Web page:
Shortening the sizer die was the idea of Dave Scovill in order to prevent bullets from telescoping into the case while in the tubular rifle magazine. Factory ammo (not all, perhaps) have a case cannelure at the base of the bullet to prevent this from happening with smokeless powder. Black powder loads that fill the case with the bullet seated firmly on the powder don't have this problem.

Online Bryan Austin

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Re: SHORTENING THE 44-40 SIZER DIE AND BULLET CHOICE.
« Reply #15 on: January 17, 2020, 12:42:59 pm »
I have mine set up just for this. When I get home I can give exact measurements.

Modern Loading.....​

Modern factory 200-grain soft point smokeless loads have a deep cannelure at the case / bullet base juncture to support the bullet base, having a case neck length of about  .33 " Winchester and Magtech Cowboy loads have a longer neck to support the 225-grain bullet then-used, whereas  Winchester component brass has the common .33? SAAMI neck with rolled cannelure at the base of the bullet.

  John Kort (whose assistance in providing historical research for this article is appreciated) recommends that case necks be sized .03" longer than bullet seating depth to give needed base support in addition to the crimp.  This is consistent with industry practice in loading lead bullet ammunition in other calibers, such as the .38 Special, and is necessary when using smokeless powder due to increased free airspace in the case. The common .33" SAAMI length neck does not work well with smokeless powder when loading ?historically correct? black powder bullets, such as #427098, which lack a crimp groove, requiring that they be crimped over the ogive or front band, if the bullet has one. This is because the unsupported bullet base yields under magazine spring compression, increasing seating depth, which can cause a steep pressure rise with fast-burning smokeless pistol powders!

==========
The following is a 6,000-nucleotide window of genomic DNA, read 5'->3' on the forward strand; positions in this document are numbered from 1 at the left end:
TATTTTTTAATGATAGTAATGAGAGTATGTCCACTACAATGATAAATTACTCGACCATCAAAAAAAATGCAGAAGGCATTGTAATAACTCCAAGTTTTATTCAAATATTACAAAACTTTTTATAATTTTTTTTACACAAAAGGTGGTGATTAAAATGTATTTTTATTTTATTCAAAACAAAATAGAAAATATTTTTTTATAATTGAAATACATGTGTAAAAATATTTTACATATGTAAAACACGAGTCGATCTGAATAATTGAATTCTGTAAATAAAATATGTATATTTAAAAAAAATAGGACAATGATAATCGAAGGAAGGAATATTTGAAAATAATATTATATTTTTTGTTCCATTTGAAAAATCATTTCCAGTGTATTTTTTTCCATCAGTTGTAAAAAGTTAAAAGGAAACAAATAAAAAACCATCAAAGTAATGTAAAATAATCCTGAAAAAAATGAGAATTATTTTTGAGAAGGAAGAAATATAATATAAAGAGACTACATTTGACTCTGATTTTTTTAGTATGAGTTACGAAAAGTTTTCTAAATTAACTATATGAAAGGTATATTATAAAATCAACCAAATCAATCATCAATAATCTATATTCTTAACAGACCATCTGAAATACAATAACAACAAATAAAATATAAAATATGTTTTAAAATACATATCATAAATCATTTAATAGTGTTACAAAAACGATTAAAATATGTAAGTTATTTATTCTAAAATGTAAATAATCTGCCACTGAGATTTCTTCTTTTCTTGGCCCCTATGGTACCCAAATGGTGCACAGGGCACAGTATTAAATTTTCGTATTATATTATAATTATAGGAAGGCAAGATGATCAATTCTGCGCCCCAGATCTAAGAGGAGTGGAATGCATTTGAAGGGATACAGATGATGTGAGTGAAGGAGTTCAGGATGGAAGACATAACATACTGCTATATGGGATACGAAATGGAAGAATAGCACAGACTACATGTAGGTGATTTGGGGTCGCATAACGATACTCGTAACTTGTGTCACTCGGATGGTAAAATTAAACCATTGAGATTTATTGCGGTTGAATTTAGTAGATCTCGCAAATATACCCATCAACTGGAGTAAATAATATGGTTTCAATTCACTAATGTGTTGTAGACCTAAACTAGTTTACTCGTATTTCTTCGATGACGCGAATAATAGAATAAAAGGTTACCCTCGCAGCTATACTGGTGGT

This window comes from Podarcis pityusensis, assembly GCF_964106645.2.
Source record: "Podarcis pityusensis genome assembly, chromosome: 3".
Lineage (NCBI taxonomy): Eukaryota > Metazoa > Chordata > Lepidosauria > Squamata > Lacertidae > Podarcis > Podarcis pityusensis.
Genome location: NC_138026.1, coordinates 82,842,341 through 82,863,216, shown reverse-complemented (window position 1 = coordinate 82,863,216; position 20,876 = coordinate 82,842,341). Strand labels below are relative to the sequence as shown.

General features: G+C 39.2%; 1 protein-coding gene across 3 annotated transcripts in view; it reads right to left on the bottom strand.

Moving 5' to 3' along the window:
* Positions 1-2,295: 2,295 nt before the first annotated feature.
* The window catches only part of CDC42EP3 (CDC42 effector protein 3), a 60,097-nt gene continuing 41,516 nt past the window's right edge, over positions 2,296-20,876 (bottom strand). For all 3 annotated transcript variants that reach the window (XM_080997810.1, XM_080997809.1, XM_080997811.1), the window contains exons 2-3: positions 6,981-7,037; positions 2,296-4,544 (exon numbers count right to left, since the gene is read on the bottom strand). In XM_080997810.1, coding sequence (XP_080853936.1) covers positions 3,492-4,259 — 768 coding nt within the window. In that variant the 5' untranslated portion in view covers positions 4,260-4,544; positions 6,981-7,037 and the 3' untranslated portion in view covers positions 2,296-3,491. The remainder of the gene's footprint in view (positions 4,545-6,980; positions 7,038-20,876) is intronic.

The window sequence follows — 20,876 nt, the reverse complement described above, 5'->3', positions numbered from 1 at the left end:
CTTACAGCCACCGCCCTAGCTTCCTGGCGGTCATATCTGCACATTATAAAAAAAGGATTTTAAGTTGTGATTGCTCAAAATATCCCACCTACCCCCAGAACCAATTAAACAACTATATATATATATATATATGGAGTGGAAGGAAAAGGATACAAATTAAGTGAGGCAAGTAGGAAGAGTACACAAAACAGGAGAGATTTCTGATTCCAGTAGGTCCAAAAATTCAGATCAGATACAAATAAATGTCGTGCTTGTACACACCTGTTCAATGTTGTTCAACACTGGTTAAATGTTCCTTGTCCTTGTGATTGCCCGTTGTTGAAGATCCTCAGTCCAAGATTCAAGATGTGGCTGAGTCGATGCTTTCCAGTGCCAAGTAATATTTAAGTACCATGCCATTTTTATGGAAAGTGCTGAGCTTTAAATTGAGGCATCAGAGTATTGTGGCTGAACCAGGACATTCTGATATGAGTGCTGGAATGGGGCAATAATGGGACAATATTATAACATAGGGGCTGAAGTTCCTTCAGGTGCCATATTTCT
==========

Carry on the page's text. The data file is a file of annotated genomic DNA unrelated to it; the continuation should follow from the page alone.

Mouth of Resizing die was ground down .10" to achieve desired neck depth

 For more information -
https://sites.google.com/view/44winchester/handloading/ancient-history-part-1
https://sites.google.com/view/44winchester/handloading/ancient-history-part-2
https://sites.google.com/view/44winchester/handloading/redding-profile-crimp-die
« Last Edit: January 17, 2020, 12:46:01 pm by Bryan Austin »

Online Bryan Austin

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Re: SHORTENING THE 44-40 SIZER DIE AND BULLET CHOICE.
« Reply #16 on: January 17, 2020, 12:49:00 pm »
Shortening the sizer die was the idea of Dave Scovill in order to prevent bullets from telescoping into the case while in the tubular rifle magazine. Factory ammo (not all, perhaps) have a case cannelure at the base of the bullet to prevent this from happening with smokeless powder. Black powder loads that fill the case with the bullet seated firmly on the powder don't have this problem.

Some bullets seat deeper than most modern 200gr bullets. I think some modern Winchester brass still has the longer neck.

https://sites.google.com/view/44winchester/handloading/redding-profile-crimp-die